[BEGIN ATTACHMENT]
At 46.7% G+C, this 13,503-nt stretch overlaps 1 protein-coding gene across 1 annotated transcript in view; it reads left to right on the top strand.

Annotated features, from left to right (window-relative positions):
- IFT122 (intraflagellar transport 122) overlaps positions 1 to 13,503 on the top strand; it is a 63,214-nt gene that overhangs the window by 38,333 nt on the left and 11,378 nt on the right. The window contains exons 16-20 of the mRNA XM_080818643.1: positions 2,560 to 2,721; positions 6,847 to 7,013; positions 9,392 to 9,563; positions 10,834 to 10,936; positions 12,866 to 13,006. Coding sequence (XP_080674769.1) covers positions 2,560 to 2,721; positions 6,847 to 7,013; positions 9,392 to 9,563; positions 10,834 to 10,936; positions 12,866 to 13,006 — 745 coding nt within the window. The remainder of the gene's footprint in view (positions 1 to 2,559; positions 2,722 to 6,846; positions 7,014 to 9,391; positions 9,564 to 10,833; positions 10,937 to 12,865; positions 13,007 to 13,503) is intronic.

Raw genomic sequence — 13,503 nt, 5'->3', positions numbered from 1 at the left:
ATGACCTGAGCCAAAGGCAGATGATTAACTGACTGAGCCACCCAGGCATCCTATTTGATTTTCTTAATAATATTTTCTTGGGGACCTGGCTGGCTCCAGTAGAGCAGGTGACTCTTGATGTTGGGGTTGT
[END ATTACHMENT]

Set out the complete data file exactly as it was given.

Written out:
At 46.7% G+C, this 13,503-nt stretch overlaps 1 protein-coding gene across 1 annotated transcript in view; it reads left to right on the top strand.

Annotated features, from left to right (window-relative positions):
- IFT122 (intraflagellar transport 122) overlaps positions 1 to 13,503 on the top strand; it is a 63,214-nt gene that overhangs the window by 38,333 nt on the left and 11,378 nt on the right. The window contains exons 16-20 of the mRNA XM_080818643.1: positions 2,560 to 2,721; positions 6,847 to 7,013; positions 9,392 to 9,563; positions 10,834 to 10,936; positions 12,866 to 13,006. Coding sequence (XP_080674769.1) covers positions 2,560 to 2,721; positions 6,847 to 7,013; positions 9,392 to 9,563; positions 10,834 to 10,936; positions 12,866 to 13,006 — 745 coding nt within the window. The remainder of the gene's footprint in view (positions 1 to 2,559; positions 2,722 to 6,846; positions 7,014 to 9,391; positions 9,564 to 10,833; positions 10,937 to 12,865; positions 13,007 to 13,503) is intronic.

Raw genomic sequence — 13,503 nt, 5'->3', positions numbered from 1 at the left:
ATGACCTGAGCCAAAGGCAGATGATTAACTGACTGAGCCACCCAGGCATCCTATTTGATTTTCTTAATAATATTTTCTTGGGGACCTGGCTGGCTCCAGTAGAGCAGGTGACTCTTGATGTTGGGGTTGT